The Citizens United case ruling that generated so much controversy when it was originally altered in the Supreme Court in 2009 is starting to show up in some strange ways as the 2012 campaign season enters full swing.
Most recently, a mysterious company named W Spann LLC came together, donated $1 million to Mitt Romney's campaign and disbanded just as quickly. It was originally founded by a Boston lawyer, Cameron Casey, whose main legal responsibilities are to "high net worth individuals" who are planning their estates, according to MSNBC.
The address of W Span LLC was a building in Manhattan that had no record of the company ever functioning there. After six weeks, the company donated the $1 million sum and was dissolved on July 12 by Casey.
The Super PAC that received the money, Restoring Our Future, made its first official listing of donations two weeks later.
"I don't see how you can do this," Lawrence Noble, the former general counsel of the Federal Election Commission, told the news source. "What you have here is a roadmap for how people can hide their identities [when donating]."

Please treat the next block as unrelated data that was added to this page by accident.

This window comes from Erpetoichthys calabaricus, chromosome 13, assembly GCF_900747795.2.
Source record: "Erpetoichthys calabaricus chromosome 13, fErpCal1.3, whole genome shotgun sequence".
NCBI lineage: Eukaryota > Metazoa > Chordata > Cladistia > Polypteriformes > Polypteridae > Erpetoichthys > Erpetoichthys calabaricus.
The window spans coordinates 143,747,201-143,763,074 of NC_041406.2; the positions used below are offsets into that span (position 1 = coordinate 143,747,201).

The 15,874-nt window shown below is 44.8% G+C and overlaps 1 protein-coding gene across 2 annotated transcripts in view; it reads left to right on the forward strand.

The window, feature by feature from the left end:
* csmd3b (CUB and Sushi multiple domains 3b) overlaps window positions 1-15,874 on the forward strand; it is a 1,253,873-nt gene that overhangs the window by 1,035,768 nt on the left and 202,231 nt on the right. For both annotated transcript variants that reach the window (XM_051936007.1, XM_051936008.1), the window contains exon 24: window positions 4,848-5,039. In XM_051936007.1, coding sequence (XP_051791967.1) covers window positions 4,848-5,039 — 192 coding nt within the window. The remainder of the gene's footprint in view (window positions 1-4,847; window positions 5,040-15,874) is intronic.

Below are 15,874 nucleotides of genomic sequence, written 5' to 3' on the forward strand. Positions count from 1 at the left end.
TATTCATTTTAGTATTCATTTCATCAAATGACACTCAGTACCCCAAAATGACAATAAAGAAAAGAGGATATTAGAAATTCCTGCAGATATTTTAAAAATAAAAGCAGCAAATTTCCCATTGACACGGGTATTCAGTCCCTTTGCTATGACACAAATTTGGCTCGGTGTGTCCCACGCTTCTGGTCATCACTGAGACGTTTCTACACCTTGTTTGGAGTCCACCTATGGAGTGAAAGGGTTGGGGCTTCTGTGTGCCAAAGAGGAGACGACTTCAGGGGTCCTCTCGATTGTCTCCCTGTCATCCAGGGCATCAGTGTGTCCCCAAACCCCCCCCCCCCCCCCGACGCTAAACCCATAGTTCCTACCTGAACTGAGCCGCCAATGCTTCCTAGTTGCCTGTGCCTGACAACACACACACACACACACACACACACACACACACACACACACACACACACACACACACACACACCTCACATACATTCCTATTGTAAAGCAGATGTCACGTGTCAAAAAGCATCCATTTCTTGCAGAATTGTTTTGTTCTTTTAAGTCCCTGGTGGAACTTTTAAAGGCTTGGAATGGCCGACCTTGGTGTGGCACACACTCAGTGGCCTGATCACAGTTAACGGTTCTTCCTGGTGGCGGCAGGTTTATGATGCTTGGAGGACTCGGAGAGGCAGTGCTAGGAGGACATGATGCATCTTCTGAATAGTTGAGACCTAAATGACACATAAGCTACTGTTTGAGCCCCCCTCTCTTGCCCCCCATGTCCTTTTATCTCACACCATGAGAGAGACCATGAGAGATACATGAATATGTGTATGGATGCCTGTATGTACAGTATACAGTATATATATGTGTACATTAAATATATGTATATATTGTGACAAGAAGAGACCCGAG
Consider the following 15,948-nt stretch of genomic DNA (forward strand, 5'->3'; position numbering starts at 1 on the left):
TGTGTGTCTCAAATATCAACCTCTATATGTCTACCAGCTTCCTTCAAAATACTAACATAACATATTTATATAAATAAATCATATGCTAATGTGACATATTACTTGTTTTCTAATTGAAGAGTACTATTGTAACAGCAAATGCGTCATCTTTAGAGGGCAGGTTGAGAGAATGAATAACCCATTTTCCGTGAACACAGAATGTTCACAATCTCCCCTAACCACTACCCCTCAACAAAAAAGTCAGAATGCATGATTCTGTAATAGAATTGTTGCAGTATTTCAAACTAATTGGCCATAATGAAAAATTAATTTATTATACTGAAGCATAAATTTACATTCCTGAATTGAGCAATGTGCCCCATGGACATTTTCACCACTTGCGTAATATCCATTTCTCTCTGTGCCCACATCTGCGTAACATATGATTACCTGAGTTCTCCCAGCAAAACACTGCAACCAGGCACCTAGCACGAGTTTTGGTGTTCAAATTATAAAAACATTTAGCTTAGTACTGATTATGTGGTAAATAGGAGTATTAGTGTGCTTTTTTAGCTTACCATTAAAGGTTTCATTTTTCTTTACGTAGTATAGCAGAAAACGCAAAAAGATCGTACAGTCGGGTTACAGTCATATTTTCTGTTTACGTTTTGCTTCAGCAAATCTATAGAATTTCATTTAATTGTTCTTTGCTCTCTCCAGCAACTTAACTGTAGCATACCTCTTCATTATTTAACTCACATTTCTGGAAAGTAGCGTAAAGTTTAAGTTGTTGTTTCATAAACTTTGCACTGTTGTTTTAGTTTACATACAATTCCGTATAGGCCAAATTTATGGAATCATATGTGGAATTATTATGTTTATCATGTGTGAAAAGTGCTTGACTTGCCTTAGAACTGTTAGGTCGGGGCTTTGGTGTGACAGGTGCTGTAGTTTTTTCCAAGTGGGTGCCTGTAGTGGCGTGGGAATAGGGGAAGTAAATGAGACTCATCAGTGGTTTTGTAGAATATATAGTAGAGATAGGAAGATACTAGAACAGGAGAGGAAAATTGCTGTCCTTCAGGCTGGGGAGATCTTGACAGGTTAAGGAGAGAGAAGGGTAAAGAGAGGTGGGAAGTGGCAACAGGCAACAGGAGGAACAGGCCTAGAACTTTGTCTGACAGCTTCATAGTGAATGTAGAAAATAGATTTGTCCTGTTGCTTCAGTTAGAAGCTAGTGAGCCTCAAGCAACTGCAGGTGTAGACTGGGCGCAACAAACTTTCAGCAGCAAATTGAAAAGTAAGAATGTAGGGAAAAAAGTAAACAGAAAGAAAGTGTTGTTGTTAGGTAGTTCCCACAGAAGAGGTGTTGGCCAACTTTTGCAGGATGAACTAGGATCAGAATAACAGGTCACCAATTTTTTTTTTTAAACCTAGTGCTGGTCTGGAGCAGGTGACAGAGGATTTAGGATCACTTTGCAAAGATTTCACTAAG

In some respects, Restoring Our Future is just as questionable. While the group claims to have no political affiliation with Romney, it was formed by three former top Romney aides.
MSNBC points out that Casey is a partner of law firm Rope & Gray's. One of the company's biggest clients is Bain Capital, the investment firm formerly headed by Romney.
Super PACs do not need to disclose donors and have no limits on how much money they can spend or collect during a campaign.
"I'm not surprised that there’s even more money coming into this race to help Mitt Romney," Bill Burton, a former Obama spokesman, told The Washington Post. "He's a pretty deeply flawed candidate; he's going to need all the help he can get."